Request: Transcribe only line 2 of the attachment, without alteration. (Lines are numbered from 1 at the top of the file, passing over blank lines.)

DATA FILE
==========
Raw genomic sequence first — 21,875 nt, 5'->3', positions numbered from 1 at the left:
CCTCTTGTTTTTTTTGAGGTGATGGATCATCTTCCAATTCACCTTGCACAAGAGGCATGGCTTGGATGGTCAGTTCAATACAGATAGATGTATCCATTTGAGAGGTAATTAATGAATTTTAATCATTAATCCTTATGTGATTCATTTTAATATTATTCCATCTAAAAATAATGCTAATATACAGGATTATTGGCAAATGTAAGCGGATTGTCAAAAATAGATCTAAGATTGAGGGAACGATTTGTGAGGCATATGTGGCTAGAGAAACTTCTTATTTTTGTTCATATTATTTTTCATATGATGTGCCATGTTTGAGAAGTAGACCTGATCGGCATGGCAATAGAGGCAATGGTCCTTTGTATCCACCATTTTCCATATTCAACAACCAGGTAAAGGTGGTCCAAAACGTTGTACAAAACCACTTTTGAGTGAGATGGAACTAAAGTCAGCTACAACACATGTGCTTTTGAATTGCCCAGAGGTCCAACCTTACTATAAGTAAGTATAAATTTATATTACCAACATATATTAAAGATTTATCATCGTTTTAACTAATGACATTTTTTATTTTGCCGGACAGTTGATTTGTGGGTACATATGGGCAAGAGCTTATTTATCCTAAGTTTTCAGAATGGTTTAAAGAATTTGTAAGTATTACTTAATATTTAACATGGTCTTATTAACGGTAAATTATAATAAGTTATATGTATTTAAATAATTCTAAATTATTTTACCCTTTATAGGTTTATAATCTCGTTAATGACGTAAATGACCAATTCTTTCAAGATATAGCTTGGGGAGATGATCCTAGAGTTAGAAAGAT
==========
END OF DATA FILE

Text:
CCTCTTGTTTTTTTTGAGGTGATGGATCATCTTCCAATTCACCTTGCACAAGAGGCATGGCTTGGATGGTCAGTTCAATACAGATAGATGTATCCATTTGAGAGGTAATTAATGAATTTTAATCATTAATCCTTATGTGATTCATTTTAATATTATTCCATCTAAAAATAATGCTAATATACAGGATTATTGGCAAATGTAAGCGGATTGTCAAAAATAGATCTAAGATTGAGGGAACGATTTGTGAGGCATATGTGGCTAGAGAAACTTCTTATTTTTGTTCATATTATTTTTCATATGATGTGCCATGTTTGAGAAGTAGACCTGATCGGCATGGCAATAGAGGCAATGGTCCTTTGTATCCACCATTTTCCATATTCAACAACCAGGTAAAGGTGGTCCAAAACGTTGTACAAAACCACTTTTGAGTGAGATGGAACTAAAGTCAGCTACAACACATGTGCTTTTGAATTGCCCAGAGGTCCAACCTTACTATAAGTAAGTATAAATTTATATTACCAACATATATTAAAGATTTATCATCGTTTTAACTAATGACATTTTTTATTTTGCCGGACAGTTGATTTGTGGGTACATATGGGCAAGAGCTTATTTATCCTAAGTTTTCAGAATGGTTTAAAGAATTTGTAAGTATTACTTAATATTTAACATGGTCTTATTAACGGTAAATTATAATAAGTTATATGTATTTAAATAATTCTAAATTATTTTACCCTTTATAGGTTTATAATCTCGTTAATGACGTAAATGACCAATTCTTTCAAGATATAGCTTGGGGAGATGATCCTAGAGTTAGAAAGAT